- Published on April 20, 2022
Alexandra Banks Director at EY | Climate Change and Sustainability Services10 articles Following
Increasingly, investors and consumers are expecting organizations to have nature-positive supply chains. And soon, regulation will catch up with this expectation.
Many countries and regions are already using incentives and regulations to shift economic activities to support biodiversity. Deforestation laws around the world have evolved from once being focussed on just illegal deforestation itself to placing obligations on operators who place illegally harvested timber and timber products on the market (e.g. the EU Timber Regulation). France has adopted a first-of-its-kind due diligence legislation preventing deforestation-linked commodities from entering its markets and the United Kingdom is making it a legal requirement for companies to address deforestation within their supply chains. The EU considers biodiversity in both its taxonomy for sustainable activities, which includes ‘the protection and restoration of biodiversity and ecosystems’, and its rules on corporate sustainability due diligence, which require businesses to address adverse impacts of their actions, including in their value chains – both inside and outside Europe. Now, an EU-wide regulation is being proposed that will mean any commodity entering the market will need to be strictly traceable for deforestation.1
But organizations shouldn’t wait until laws require them to demonstrate nature positivity or report on risks and opportunities relating to biodiversity in their supply chain. There are compelling reasons for businesses to identify and mitigate biodiversity risks in their supply chains right now. Already, one in five companies faces significant operational risks as a result of collapsing ecosystems.2 These material nature risks are typically around:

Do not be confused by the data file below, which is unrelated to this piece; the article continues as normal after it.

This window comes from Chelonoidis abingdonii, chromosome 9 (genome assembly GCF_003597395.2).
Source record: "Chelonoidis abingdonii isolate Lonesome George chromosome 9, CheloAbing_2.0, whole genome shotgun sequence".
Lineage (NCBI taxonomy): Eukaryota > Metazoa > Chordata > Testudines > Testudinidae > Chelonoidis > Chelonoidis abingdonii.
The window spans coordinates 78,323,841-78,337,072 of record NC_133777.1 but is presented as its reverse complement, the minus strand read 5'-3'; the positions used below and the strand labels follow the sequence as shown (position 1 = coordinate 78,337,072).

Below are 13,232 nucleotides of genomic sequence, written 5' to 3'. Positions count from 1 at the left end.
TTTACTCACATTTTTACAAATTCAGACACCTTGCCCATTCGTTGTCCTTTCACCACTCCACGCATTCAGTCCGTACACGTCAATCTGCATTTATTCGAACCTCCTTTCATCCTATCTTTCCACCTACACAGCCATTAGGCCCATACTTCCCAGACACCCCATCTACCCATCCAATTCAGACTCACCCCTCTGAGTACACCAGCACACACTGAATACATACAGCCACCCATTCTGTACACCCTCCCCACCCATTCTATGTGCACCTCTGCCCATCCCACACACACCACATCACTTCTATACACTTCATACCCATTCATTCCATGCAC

- Dependency – When a business directly depends on nature (fresh water, pollination or productive soils) as part of its business model. For example, beverage companies need a reliable supply of fresh water; food companies rely on the stability of crops and arable land; and biopharma companies rely on ecosystems to derive novel sources of medicines.
- Impact – Where business activities either directly or indirectly negatively impact nature, which in turn can impact the business through reputational damage, legal action or financial losses. Increasingly, employees, consumers, investors, policy makers and communities expect companies to manage their biodiversity impact to preserve their social license to operate.
- Disruption – Where the loss or impacts on nature disrupts societies or markets, such as in 2019 when the encroachment on natural habitats created a zoonotic disease that led to a global pandemic.
When it comes to assessing and addressing these risks, the supply chain is often the place where an organisation must start. Because, in most industries, organizations have a greater impact on biodiversity through their extended supply chains than in their immediate operations. As companies start to look at how to move to nature-positive supply chains, technology will be a key enabler. Cloud computing, satellite imagery and AI are already being harnessed by global leaders to manage risks in supply chains for commodities like palm oil and deforestation. But just as important is the way organizations approach this complex task. In my experience, three guiding principles can make managing biodiversity risk faster and more cost-effective:
1. Leverage existing capabilities
Biodiversity isn’t the only supply chain vulnerability organizations are searching for. The track and trace capabilities being put in place to capture Scope 3 emissions and modern slavery risks can be repurposed. Like Scope 3 emissions and modern slavery, many of the most significant biodiversity impacts are found deep within supply chains at the raw material or extractive level – areas where organizations typically have the least visibility. Efforts to map these risk points should extend to cover biodiversity and be performed in concert, rather than implemented by separate project teams on an issue-by-issue basis. This is especially important because human rights violations and biodiversity risks, in particular, can have the same underlying drivers – and therefore frequently occur in the same place.